New lint in Dart 3.2

Dart 3.2 was released yesterday. In the official announcement It says what’s new. But it doesn’t say anything about the new linter rule.

annotate_redeclares

Let’s start from afar. In one of the next versions there will be a new design called extension type. It was easier to explain when the working title was ‘view‘, but the authors did not want to introduce a new keyword, so they renamed it to ‘extension type‘.

In general, it will be possible to do ‘view‘ on a class to show only part of its interface. This is useful if:

  • You don’t control the hierarchy. For example, you want AddOnlyMapwhich will wrap Map, but will only give access to the read and append methods. It would be ideal if Map expanded the interface AddOnlyMapbecause inheritance is an intuitive way to add functionality, but you don’t have control over the built-in classes. Therefore, you do view.

  • You need to show only part of the interface somewhere, but the case is too small to add the interface to a hierarchy that all your users will see.

Syntax:

extension type AddOnlyMap<K, V>(Map<K, V> map) {
  void addAll(Map<K, V> other) => map.addAll(other);
  // Все другие методы чтения и добавления.
}

This has nothing to do with the usual extensionjust forget about it for a while.

In the first line we write what this ‘view’ wraps. In this example — Map<K, V> entitled map. Using this name, we can then access the object to forward calls.

Now you can create AddOnlyMap like this. Note that only the methods we created are visible, e.g. addAll():

You can also see that the wrapped object is still accessible, so you can do this:

aom.map.clear();

You can make foolproof with a private variable:

extension type AddOnlyMap<K, V>(Map<K, V> _map) {
// ...

But you can still cast:

(aom as Map).clear();

All this could have been done before if you wrapped the object in a new class:

class AddOnlyMap<K, V> {
  final Map<K, V> _map;
  const AddOnlyMap(this._map);

  void addAll(Map<K, V> other) => map.addAll(other);
  // ...
}

But this slows down the program because method forwarding occurs at runtime. In contrast, an extension type exists only at compile time, and forwards will be replaced by calls to wrapping methods on the original object. By the way, that’s why the cast works. Read more about this in official discussion.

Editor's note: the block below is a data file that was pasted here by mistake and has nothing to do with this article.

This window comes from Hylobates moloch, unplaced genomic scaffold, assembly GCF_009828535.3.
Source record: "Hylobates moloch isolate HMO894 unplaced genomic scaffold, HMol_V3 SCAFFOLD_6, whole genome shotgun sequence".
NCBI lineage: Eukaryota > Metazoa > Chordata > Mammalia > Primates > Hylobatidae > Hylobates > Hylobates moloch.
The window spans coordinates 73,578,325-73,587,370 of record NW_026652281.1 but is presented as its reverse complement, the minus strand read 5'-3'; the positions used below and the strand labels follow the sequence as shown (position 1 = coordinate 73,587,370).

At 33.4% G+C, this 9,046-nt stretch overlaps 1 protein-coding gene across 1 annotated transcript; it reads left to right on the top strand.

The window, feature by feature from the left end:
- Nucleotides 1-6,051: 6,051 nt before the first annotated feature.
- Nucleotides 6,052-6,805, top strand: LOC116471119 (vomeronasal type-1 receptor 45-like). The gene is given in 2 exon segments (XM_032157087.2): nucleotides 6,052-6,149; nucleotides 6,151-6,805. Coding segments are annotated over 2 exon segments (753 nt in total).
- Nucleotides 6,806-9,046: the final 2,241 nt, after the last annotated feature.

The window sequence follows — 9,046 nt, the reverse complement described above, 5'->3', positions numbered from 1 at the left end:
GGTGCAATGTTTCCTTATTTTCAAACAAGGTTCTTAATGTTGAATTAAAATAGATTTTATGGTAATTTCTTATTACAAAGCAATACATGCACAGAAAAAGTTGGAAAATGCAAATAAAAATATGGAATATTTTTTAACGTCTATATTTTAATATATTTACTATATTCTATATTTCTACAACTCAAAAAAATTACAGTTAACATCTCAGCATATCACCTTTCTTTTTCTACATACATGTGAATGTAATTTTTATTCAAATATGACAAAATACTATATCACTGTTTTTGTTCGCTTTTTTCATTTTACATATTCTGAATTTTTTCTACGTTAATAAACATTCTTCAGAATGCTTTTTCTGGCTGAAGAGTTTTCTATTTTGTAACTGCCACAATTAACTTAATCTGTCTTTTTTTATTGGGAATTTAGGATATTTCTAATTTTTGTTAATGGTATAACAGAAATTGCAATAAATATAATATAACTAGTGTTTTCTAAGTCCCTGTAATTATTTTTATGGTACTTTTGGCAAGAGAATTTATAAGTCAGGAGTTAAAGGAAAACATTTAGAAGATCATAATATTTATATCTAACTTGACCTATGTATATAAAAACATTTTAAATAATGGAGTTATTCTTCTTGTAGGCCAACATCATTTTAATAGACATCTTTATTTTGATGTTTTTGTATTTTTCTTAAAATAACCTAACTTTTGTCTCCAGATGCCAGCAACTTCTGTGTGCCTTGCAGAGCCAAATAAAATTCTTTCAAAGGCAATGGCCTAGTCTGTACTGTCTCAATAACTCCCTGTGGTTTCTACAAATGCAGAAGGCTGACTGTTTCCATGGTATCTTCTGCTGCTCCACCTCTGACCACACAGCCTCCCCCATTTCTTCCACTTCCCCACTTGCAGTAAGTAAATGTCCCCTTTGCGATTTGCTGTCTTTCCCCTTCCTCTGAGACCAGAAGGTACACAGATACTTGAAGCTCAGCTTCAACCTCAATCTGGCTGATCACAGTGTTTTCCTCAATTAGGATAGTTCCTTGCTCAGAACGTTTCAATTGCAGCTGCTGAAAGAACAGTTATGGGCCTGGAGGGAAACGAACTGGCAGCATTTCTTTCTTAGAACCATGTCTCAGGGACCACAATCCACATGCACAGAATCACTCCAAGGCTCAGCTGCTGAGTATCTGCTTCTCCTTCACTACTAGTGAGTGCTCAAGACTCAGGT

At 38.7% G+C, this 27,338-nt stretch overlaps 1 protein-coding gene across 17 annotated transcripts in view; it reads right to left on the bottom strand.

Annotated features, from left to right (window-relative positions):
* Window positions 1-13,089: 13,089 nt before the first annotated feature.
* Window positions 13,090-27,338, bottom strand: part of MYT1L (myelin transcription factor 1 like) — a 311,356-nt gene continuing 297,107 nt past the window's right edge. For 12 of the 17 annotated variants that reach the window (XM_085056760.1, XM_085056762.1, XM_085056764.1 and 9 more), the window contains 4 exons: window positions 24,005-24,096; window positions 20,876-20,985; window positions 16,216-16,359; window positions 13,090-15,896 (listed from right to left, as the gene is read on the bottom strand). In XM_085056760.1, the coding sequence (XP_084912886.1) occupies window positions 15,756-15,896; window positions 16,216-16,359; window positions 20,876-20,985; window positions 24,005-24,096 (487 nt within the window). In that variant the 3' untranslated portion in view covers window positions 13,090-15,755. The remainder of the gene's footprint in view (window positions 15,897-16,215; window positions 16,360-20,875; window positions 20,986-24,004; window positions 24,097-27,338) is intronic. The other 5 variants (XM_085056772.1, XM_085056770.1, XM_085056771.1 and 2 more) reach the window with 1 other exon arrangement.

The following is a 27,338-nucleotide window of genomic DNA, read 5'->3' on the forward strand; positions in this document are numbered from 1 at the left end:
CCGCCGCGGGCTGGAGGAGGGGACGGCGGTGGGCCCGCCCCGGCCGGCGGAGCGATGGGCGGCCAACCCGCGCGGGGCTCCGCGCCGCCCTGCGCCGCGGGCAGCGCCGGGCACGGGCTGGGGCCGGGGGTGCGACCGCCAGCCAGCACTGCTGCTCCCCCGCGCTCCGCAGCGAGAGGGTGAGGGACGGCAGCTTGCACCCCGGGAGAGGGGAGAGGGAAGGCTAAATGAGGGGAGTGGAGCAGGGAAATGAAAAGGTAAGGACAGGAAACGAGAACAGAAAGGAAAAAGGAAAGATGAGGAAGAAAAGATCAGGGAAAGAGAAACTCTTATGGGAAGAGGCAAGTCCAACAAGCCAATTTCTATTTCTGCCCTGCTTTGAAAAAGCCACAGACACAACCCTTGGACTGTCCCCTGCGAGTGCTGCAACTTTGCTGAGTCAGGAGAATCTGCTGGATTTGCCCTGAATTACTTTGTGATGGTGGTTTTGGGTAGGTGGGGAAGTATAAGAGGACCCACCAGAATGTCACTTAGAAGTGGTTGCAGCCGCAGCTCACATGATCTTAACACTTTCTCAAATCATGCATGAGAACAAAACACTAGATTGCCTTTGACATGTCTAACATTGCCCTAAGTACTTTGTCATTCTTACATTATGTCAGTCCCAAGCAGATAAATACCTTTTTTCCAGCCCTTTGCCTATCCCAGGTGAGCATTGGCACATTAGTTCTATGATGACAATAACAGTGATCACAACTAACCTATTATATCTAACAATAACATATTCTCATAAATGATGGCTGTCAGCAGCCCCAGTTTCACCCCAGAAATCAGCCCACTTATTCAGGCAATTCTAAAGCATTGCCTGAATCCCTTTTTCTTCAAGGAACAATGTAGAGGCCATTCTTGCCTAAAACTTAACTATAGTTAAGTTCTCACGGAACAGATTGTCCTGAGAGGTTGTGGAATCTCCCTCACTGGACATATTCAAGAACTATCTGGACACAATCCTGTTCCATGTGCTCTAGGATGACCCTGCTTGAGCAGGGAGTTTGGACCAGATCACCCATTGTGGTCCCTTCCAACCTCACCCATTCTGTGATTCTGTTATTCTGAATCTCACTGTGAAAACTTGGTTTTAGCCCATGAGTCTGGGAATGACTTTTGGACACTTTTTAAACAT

This design can be used already in Dart 3.2 as an experiment. To do this, add a flag when building or running:
--enable-experiment=inline-class

Now that we’ve figured out this design, let’s move on to cats to understand lint. Map explained the design well, but not the problem.

For example, there is such a hierarchy:

class Animal {
  void sound() {
    // По умолчанию без звука.
  }
}

class Cat extends Animal {
  @override
  void sound() {
    print('Мяу.');
  }

  void play() {
    print('Кусь!');
  }
}

Now you need SoundOnlyCatto hand the cat over to clients without it biting them. You can cast to Animalbut you want to protect your clients so that they don’t accidentally get Wolfso you need to make a view on Cat:

extension type SoundOnlyCat(Cat _c) {
  void sound() => _c.sound();
}

Then you become too lazy to forward each method separately, and you want to do it for the entire interface at once Animal. This is done like this:

extension type SoundOnlyCat(Cat _c) implements Animal {}

Not the best idea for the general case, because you can add in Animal something that doesn’t belong in SoundOnlyCatand forget about it, but there are still times when it is useful.

Next you will want to SoundOnlyCat made some other sound:

extension type SoundOnlyCat(Cat _c) implements Animal {
  void sound() {
    print('Хочу играть.');
  }
}

And here’s the problem. U Animal have your own sound(), but this new method has nothing to do with it. It hides the old method rather than overriding it:

final cat = SoundOnlyCat(Cat());
cat.sound(); // Хочу играть.
(cat as Cat).sound(); // Мяу.

It may even have a different signature:

extension type SoundOnlyCat(Cat _c) implements Animal {
  void sound({required bool loud}) {
    print('Хочу играть' + (loud ? '!!!' : '.'));
  }
}

final cat = SoundOnlyCat(Cat());
cat.sound(loud: true); // Хочу играть!!!
(cat as Cat).sound(); // Мяу.

It turns out to be a mess. If you rename a method to extension type, it will no longer hide the method from Animal, and you can accidentally call something you didn’t want. If the methods have the same signature, then you will only find out about it from complaints from clients.

When you hide something, you need to be sure that you are hiding it intentionally. An annotation has been added for this purpose. @redeclareshe appeared in the package meta in version 1.10.0.

And now we come to a new lint: annotate_redeclares. It forces us to write this annotation if we hide a method in an extension type:

import 'package:meta/meta.dart';

extension type SoundOnlyCat(Cat _c) implements Animal {
  @redeclare // OK, а без неё -- замечание линтера.
  void sound() {
    print('Хочу играть.');
  }
}

And if this method accidentally stops hiding a class method, the analyzer will issue a warning that the method with this annotation does not override anything.

Older lints

If you missed my previous articles, here they are:

How to connect a new lint

Here I’m writing how to do this manually.

Or you can use my package in your project total_lints, which includes most of the linter rules. I use it to avoid repeating the same configuration between my projects.

Don’t miss my articles, add yourself to the Telegram channel: ainkin_com

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